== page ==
Lamborghini released a new set of images and a video this week showing its LPI800-4 Countach-a-like out on the road. But according to Lambo’s CEO, it could be the last overtly retro car to come out of Sant A’gata, at least for a while.
Boss, Stephen Winkelmann, who recently returned to Lamborghini after stints at Audi and Bugatti, told Autocar that Lamborghini needed to concentrate on looking forward, not back.
“We have to have a big windscreen and small rear-view mirrors,” he told the British magazine. “It’s important to understand the history, to look into what happened in the past, but the projection has to be that we have to be innovative; we have to be disruptive and always unexpected,” Winkelmann continued.
Back in 2006, during his first tour at Lamborghini, Winkelmann decided against turning the retro-look Miura concept into a production reality and told Autocar that when he left the company in 2016, its position was that it would never build a retro car. But that stance obviously shifted when Winkelmann was replaced by Stefano Domenicali. By the time Winkelmann returned, the Countach celebration project was already too advanced to kill.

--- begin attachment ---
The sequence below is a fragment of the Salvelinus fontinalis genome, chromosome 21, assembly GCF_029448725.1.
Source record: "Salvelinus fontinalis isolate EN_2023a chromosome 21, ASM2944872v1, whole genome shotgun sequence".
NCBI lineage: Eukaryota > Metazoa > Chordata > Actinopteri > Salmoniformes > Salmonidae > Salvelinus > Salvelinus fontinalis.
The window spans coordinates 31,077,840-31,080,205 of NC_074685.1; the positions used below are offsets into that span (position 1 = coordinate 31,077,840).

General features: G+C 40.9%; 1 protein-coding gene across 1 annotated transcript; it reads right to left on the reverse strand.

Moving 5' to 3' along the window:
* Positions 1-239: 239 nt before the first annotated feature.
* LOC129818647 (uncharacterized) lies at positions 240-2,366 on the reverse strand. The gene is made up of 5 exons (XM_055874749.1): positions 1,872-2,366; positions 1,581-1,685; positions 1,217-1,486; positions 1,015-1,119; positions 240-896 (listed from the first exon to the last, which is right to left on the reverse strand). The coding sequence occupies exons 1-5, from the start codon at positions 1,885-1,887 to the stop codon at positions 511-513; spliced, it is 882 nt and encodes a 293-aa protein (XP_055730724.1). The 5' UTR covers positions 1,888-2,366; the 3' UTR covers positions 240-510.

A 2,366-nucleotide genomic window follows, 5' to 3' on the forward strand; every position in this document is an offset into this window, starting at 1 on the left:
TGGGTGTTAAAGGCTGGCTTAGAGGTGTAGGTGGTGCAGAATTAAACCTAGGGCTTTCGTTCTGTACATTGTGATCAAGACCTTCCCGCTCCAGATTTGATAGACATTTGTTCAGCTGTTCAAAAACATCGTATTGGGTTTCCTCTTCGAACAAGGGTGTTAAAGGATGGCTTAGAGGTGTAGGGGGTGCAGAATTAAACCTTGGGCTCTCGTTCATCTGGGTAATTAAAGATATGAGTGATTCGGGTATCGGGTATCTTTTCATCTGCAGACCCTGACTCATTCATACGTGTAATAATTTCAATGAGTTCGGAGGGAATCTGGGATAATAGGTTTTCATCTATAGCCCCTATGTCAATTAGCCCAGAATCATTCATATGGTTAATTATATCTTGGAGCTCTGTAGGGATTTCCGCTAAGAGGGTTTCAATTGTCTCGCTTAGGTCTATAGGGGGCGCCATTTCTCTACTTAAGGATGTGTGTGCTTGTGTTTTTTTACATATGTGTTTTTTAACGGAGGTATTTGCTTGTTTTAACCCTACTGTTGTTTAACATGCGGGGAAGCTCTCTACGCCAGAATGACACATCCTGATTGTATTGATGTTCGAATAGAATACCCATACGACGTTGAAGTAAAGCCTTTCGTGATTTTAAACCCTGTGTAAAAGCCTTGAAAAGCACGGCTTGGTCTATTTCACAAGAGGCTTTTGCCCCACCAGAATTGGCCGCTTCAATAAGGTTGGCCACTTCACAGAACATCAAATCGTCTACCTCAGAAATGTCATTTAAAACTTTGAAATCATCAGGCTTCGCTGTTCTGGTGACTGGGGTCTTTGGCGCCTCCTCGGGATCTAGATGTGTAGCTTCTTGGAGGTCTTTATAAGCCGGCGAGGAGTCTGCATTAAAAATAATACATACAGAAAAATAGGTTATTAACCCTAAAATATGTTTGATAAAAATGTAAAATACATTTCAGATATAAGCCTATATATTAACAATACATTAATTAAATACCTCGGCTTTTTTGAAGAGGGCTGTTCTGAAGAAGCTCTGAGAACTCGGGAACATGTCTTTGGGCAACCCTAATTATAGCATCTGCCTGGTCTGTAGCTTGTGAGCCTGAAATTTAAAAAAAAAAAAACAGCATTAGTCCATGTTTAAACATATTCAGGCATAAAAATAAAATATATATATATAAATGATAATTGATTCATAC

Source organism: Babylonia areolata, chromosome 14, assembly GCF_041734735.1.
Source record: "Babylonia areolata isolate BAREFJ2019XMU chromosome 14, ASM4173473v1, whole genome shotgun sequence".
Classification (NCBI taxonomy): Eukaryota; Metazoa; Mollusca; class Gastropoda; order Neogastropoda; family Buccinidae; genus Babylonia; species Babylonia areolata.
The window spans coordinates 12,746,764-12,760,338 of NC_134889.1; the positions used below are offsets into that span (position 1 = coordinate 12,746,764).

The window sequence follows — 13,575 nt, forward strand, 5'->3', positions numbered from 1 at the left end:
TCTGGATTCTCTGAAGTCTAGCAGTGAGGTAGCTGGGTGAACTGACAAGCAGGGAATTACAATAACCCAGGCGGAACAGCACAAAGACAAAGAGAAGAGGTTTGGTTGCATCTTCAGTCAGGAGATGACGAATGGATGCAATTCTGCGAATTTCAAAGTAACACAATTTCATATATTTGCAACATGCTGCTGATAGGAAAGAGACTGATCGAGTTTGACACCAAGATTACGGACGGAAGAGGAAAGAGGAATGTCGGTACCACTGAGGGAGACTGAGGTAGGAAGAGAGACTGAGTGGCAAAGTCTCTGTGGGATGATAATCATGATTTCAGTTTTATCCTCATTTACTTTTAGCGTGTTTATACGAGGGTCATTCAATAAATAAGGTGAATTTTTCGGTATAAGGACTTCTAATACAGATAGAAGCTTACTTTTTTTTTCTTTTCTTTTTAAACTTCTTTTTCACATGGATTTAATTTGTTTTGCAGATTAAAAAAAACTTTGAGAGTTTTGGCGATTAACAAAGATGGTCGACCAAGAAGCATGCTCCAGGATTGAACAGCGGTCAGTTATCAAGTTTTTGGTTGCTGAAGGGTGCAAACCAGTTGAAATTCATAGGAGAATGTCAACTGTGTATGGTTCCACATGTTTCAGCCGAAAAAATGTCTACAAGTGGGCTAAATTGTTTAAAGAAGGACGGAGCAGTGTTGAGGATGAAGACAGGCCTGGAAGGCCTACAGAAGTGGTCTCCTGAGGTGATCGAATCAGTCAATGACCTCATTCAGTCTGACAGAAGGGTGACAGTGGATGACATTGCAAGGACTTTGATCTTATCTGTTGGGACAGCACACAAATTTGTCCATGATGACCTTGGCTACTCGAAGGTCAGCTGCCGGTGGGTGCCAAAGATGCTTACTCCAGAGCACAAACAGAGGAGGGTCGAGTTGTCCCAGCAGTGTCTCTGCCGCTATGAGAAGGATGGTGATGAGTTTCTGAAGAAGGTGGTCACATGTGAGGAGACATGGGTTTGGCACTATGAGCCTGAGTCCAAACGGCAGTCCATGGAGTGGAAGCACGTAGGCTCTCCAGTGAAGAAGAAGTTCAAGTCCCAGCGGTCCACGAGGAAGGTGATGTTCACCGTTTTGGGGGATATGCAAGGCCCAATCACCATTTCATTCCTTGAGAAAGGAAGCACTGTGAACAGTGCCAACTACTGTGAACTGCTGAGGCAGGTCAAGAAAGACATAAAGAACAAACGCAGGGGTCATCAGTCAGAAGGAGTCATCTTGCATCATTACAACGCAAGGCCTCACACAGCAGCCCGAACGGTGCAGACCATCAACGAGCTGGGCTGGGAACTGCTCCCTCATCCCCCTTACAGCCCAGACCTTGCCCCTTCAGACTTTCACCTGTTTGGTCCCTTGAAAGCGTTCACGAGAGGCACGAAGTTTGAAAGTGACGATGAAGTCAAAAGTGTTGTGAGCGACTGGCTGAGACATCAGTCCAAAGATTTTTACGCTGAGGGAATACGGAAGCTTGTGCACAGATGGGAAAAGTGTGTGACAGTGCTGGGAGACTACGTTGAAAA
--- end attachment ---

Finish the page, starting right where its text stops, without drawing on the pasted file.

But Winklemann is a smart guy and understands the value of heritage. He once told me that he “couldn’t give a ****” about the company’s founder, Ferruccio Lamborghini, but absolutely understood why Lamborghini fans did, and why it was important for the brand to celebrate him.
So it’s likely that Lamborghini will continue to tip a hat to its past now and again, perhaps in the way the EB110-inspired (but not cloned) Centodieci that Winkelmann presided over at Bugatti has done, but never so overtly as it has done with the LPI800-4. The fact that the modern Countach has been met with such mixed reaction must have been both irritating for Winklemann, and simultaneously satisfying because it vindicated his viewpoint.
So what will Lamborghini do to grab our attention going forward? Its main focus is a push to electrification with hybrid drivetrains appearing across the entire range and a full EV arriving in the second half of this decade. But Winkelmann hinted to Autocar that we can also expect that timeline to be punctuated by an increasing number of unusual models like the Sterrato supercar crossover, pictured above.
Lamborghini first showed the jacked-up Huracan-based dirt eater as a concept in 2019 and has yet to confirm the existence of a production car. But our spy photographers have captured pre-production cars testing in close to showroom trim, featuring roof rails and a roof-mounted air intake, meaning the launch can’t be far off.
H/T to Autocar
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